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Iniziativa finanziata dal Programma di Sviluppo Rurale per il Veneto 2007 – 2013 Organismo responsabile dell’informazione: Consorzio per la Tutela dell’Asparago Bianco di Bassano D.O.P. Autorità di gestione: Regione del Veneto – Direzione Piani e Programmi del Settore Primario


Asparagus originated in Mesopotamia and discoveries in Egypt suggest it was known in ancient times, spreading around the Mediterranean basin from there. For a long time it was used only for medicinal and therapeutic purposes, then making its debut in cuisine. Asparagus has been cultivated in the Bassano area and it is mentioned in countless documents, with testimonies also found in popular traditions.

“The discovery of asparagus was quite accidental. At an uncertain date, possibly in the 1500s, a violent hailstorm destroyed the aerial part of the plant and a farmer decided to pick what was left underground, the white part. He realized it was good and so he started to pick his asparagus before it sprouted above ground.”(Antonio F. Celotto, L’Asparago di Bassano, Neri Pozza Editore Vicenza, 1979).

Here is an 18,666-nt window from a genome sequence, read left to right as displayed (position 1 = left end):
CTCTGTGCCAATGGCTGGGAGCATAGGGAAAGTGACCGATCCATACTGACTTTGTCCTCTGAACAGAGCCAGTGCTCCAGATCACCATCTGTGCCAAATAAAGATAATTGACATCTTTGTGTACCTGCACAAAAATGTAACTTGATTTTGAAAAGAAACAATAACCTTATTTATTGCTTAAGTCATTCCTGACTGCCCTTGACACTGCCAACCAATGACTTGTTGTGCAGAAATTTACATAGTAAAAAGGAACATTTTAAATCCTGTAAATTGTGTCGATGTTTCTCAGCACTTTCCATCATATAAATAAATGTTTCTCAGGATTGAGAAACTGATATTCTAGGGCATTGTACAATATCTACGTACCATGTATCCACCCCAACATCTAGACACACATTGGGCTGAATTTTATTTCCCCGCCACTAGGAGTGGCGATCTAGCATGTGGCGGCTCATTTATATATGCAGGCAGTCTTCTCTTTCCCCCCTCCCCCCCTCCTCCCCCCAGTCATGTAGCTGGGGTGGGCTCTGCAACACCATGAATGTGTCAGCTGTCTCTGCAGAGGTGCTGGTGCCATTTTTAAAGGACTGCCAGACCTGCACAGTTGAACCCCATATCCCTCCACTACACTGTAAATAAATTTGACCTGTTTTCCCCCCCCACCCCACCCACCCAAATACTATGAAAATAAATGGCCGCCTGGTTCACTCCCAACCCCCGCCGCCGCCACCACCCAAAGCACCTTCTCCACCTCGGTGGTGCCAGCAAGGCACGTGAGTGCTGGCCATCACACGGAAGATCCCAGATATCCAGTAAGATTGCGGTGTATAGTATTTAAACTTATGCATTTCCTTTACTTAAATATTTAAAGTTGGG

Another legend says that even St Anthony of Padua, a Portuguese monk arriving from Africa, under orders from St Francis of Assisi to follow Ezzelino, was able to calm the tyrant’s appetite by throwing seeds from an asparagus plot. Accounts from the Republic of Venice, dated 1534, show how much the Doge Andrea Gritti spent on “sparasi mazi” for a banquet. During the Council of Trent (1545-1563), the attending fathers, who sojourned in Bassano with their enormous retinue, found “sparasi” amongst local produce. In The Supper of Emaus, a famous canvas by the Venetian painter Giovanbattista Piazzetta (1682-1754), a typical Bassano-style dish is clearly visible with“sparasi, e ovi, sale e pevare, oio e aseo”[asparagus, eggs, salt and pepper, oil and vinegar]. Even now it is customary to eat asparagus when spring arrives and for Easter. A famous local saying states that “quando a Bassan vien primavera se verze la ca’ e la sparasera”, in other words when spring comes to Bassano, houses and asparagus plots open for the traditional “sparasada”, an asparagus-based lunch eaten after Easter.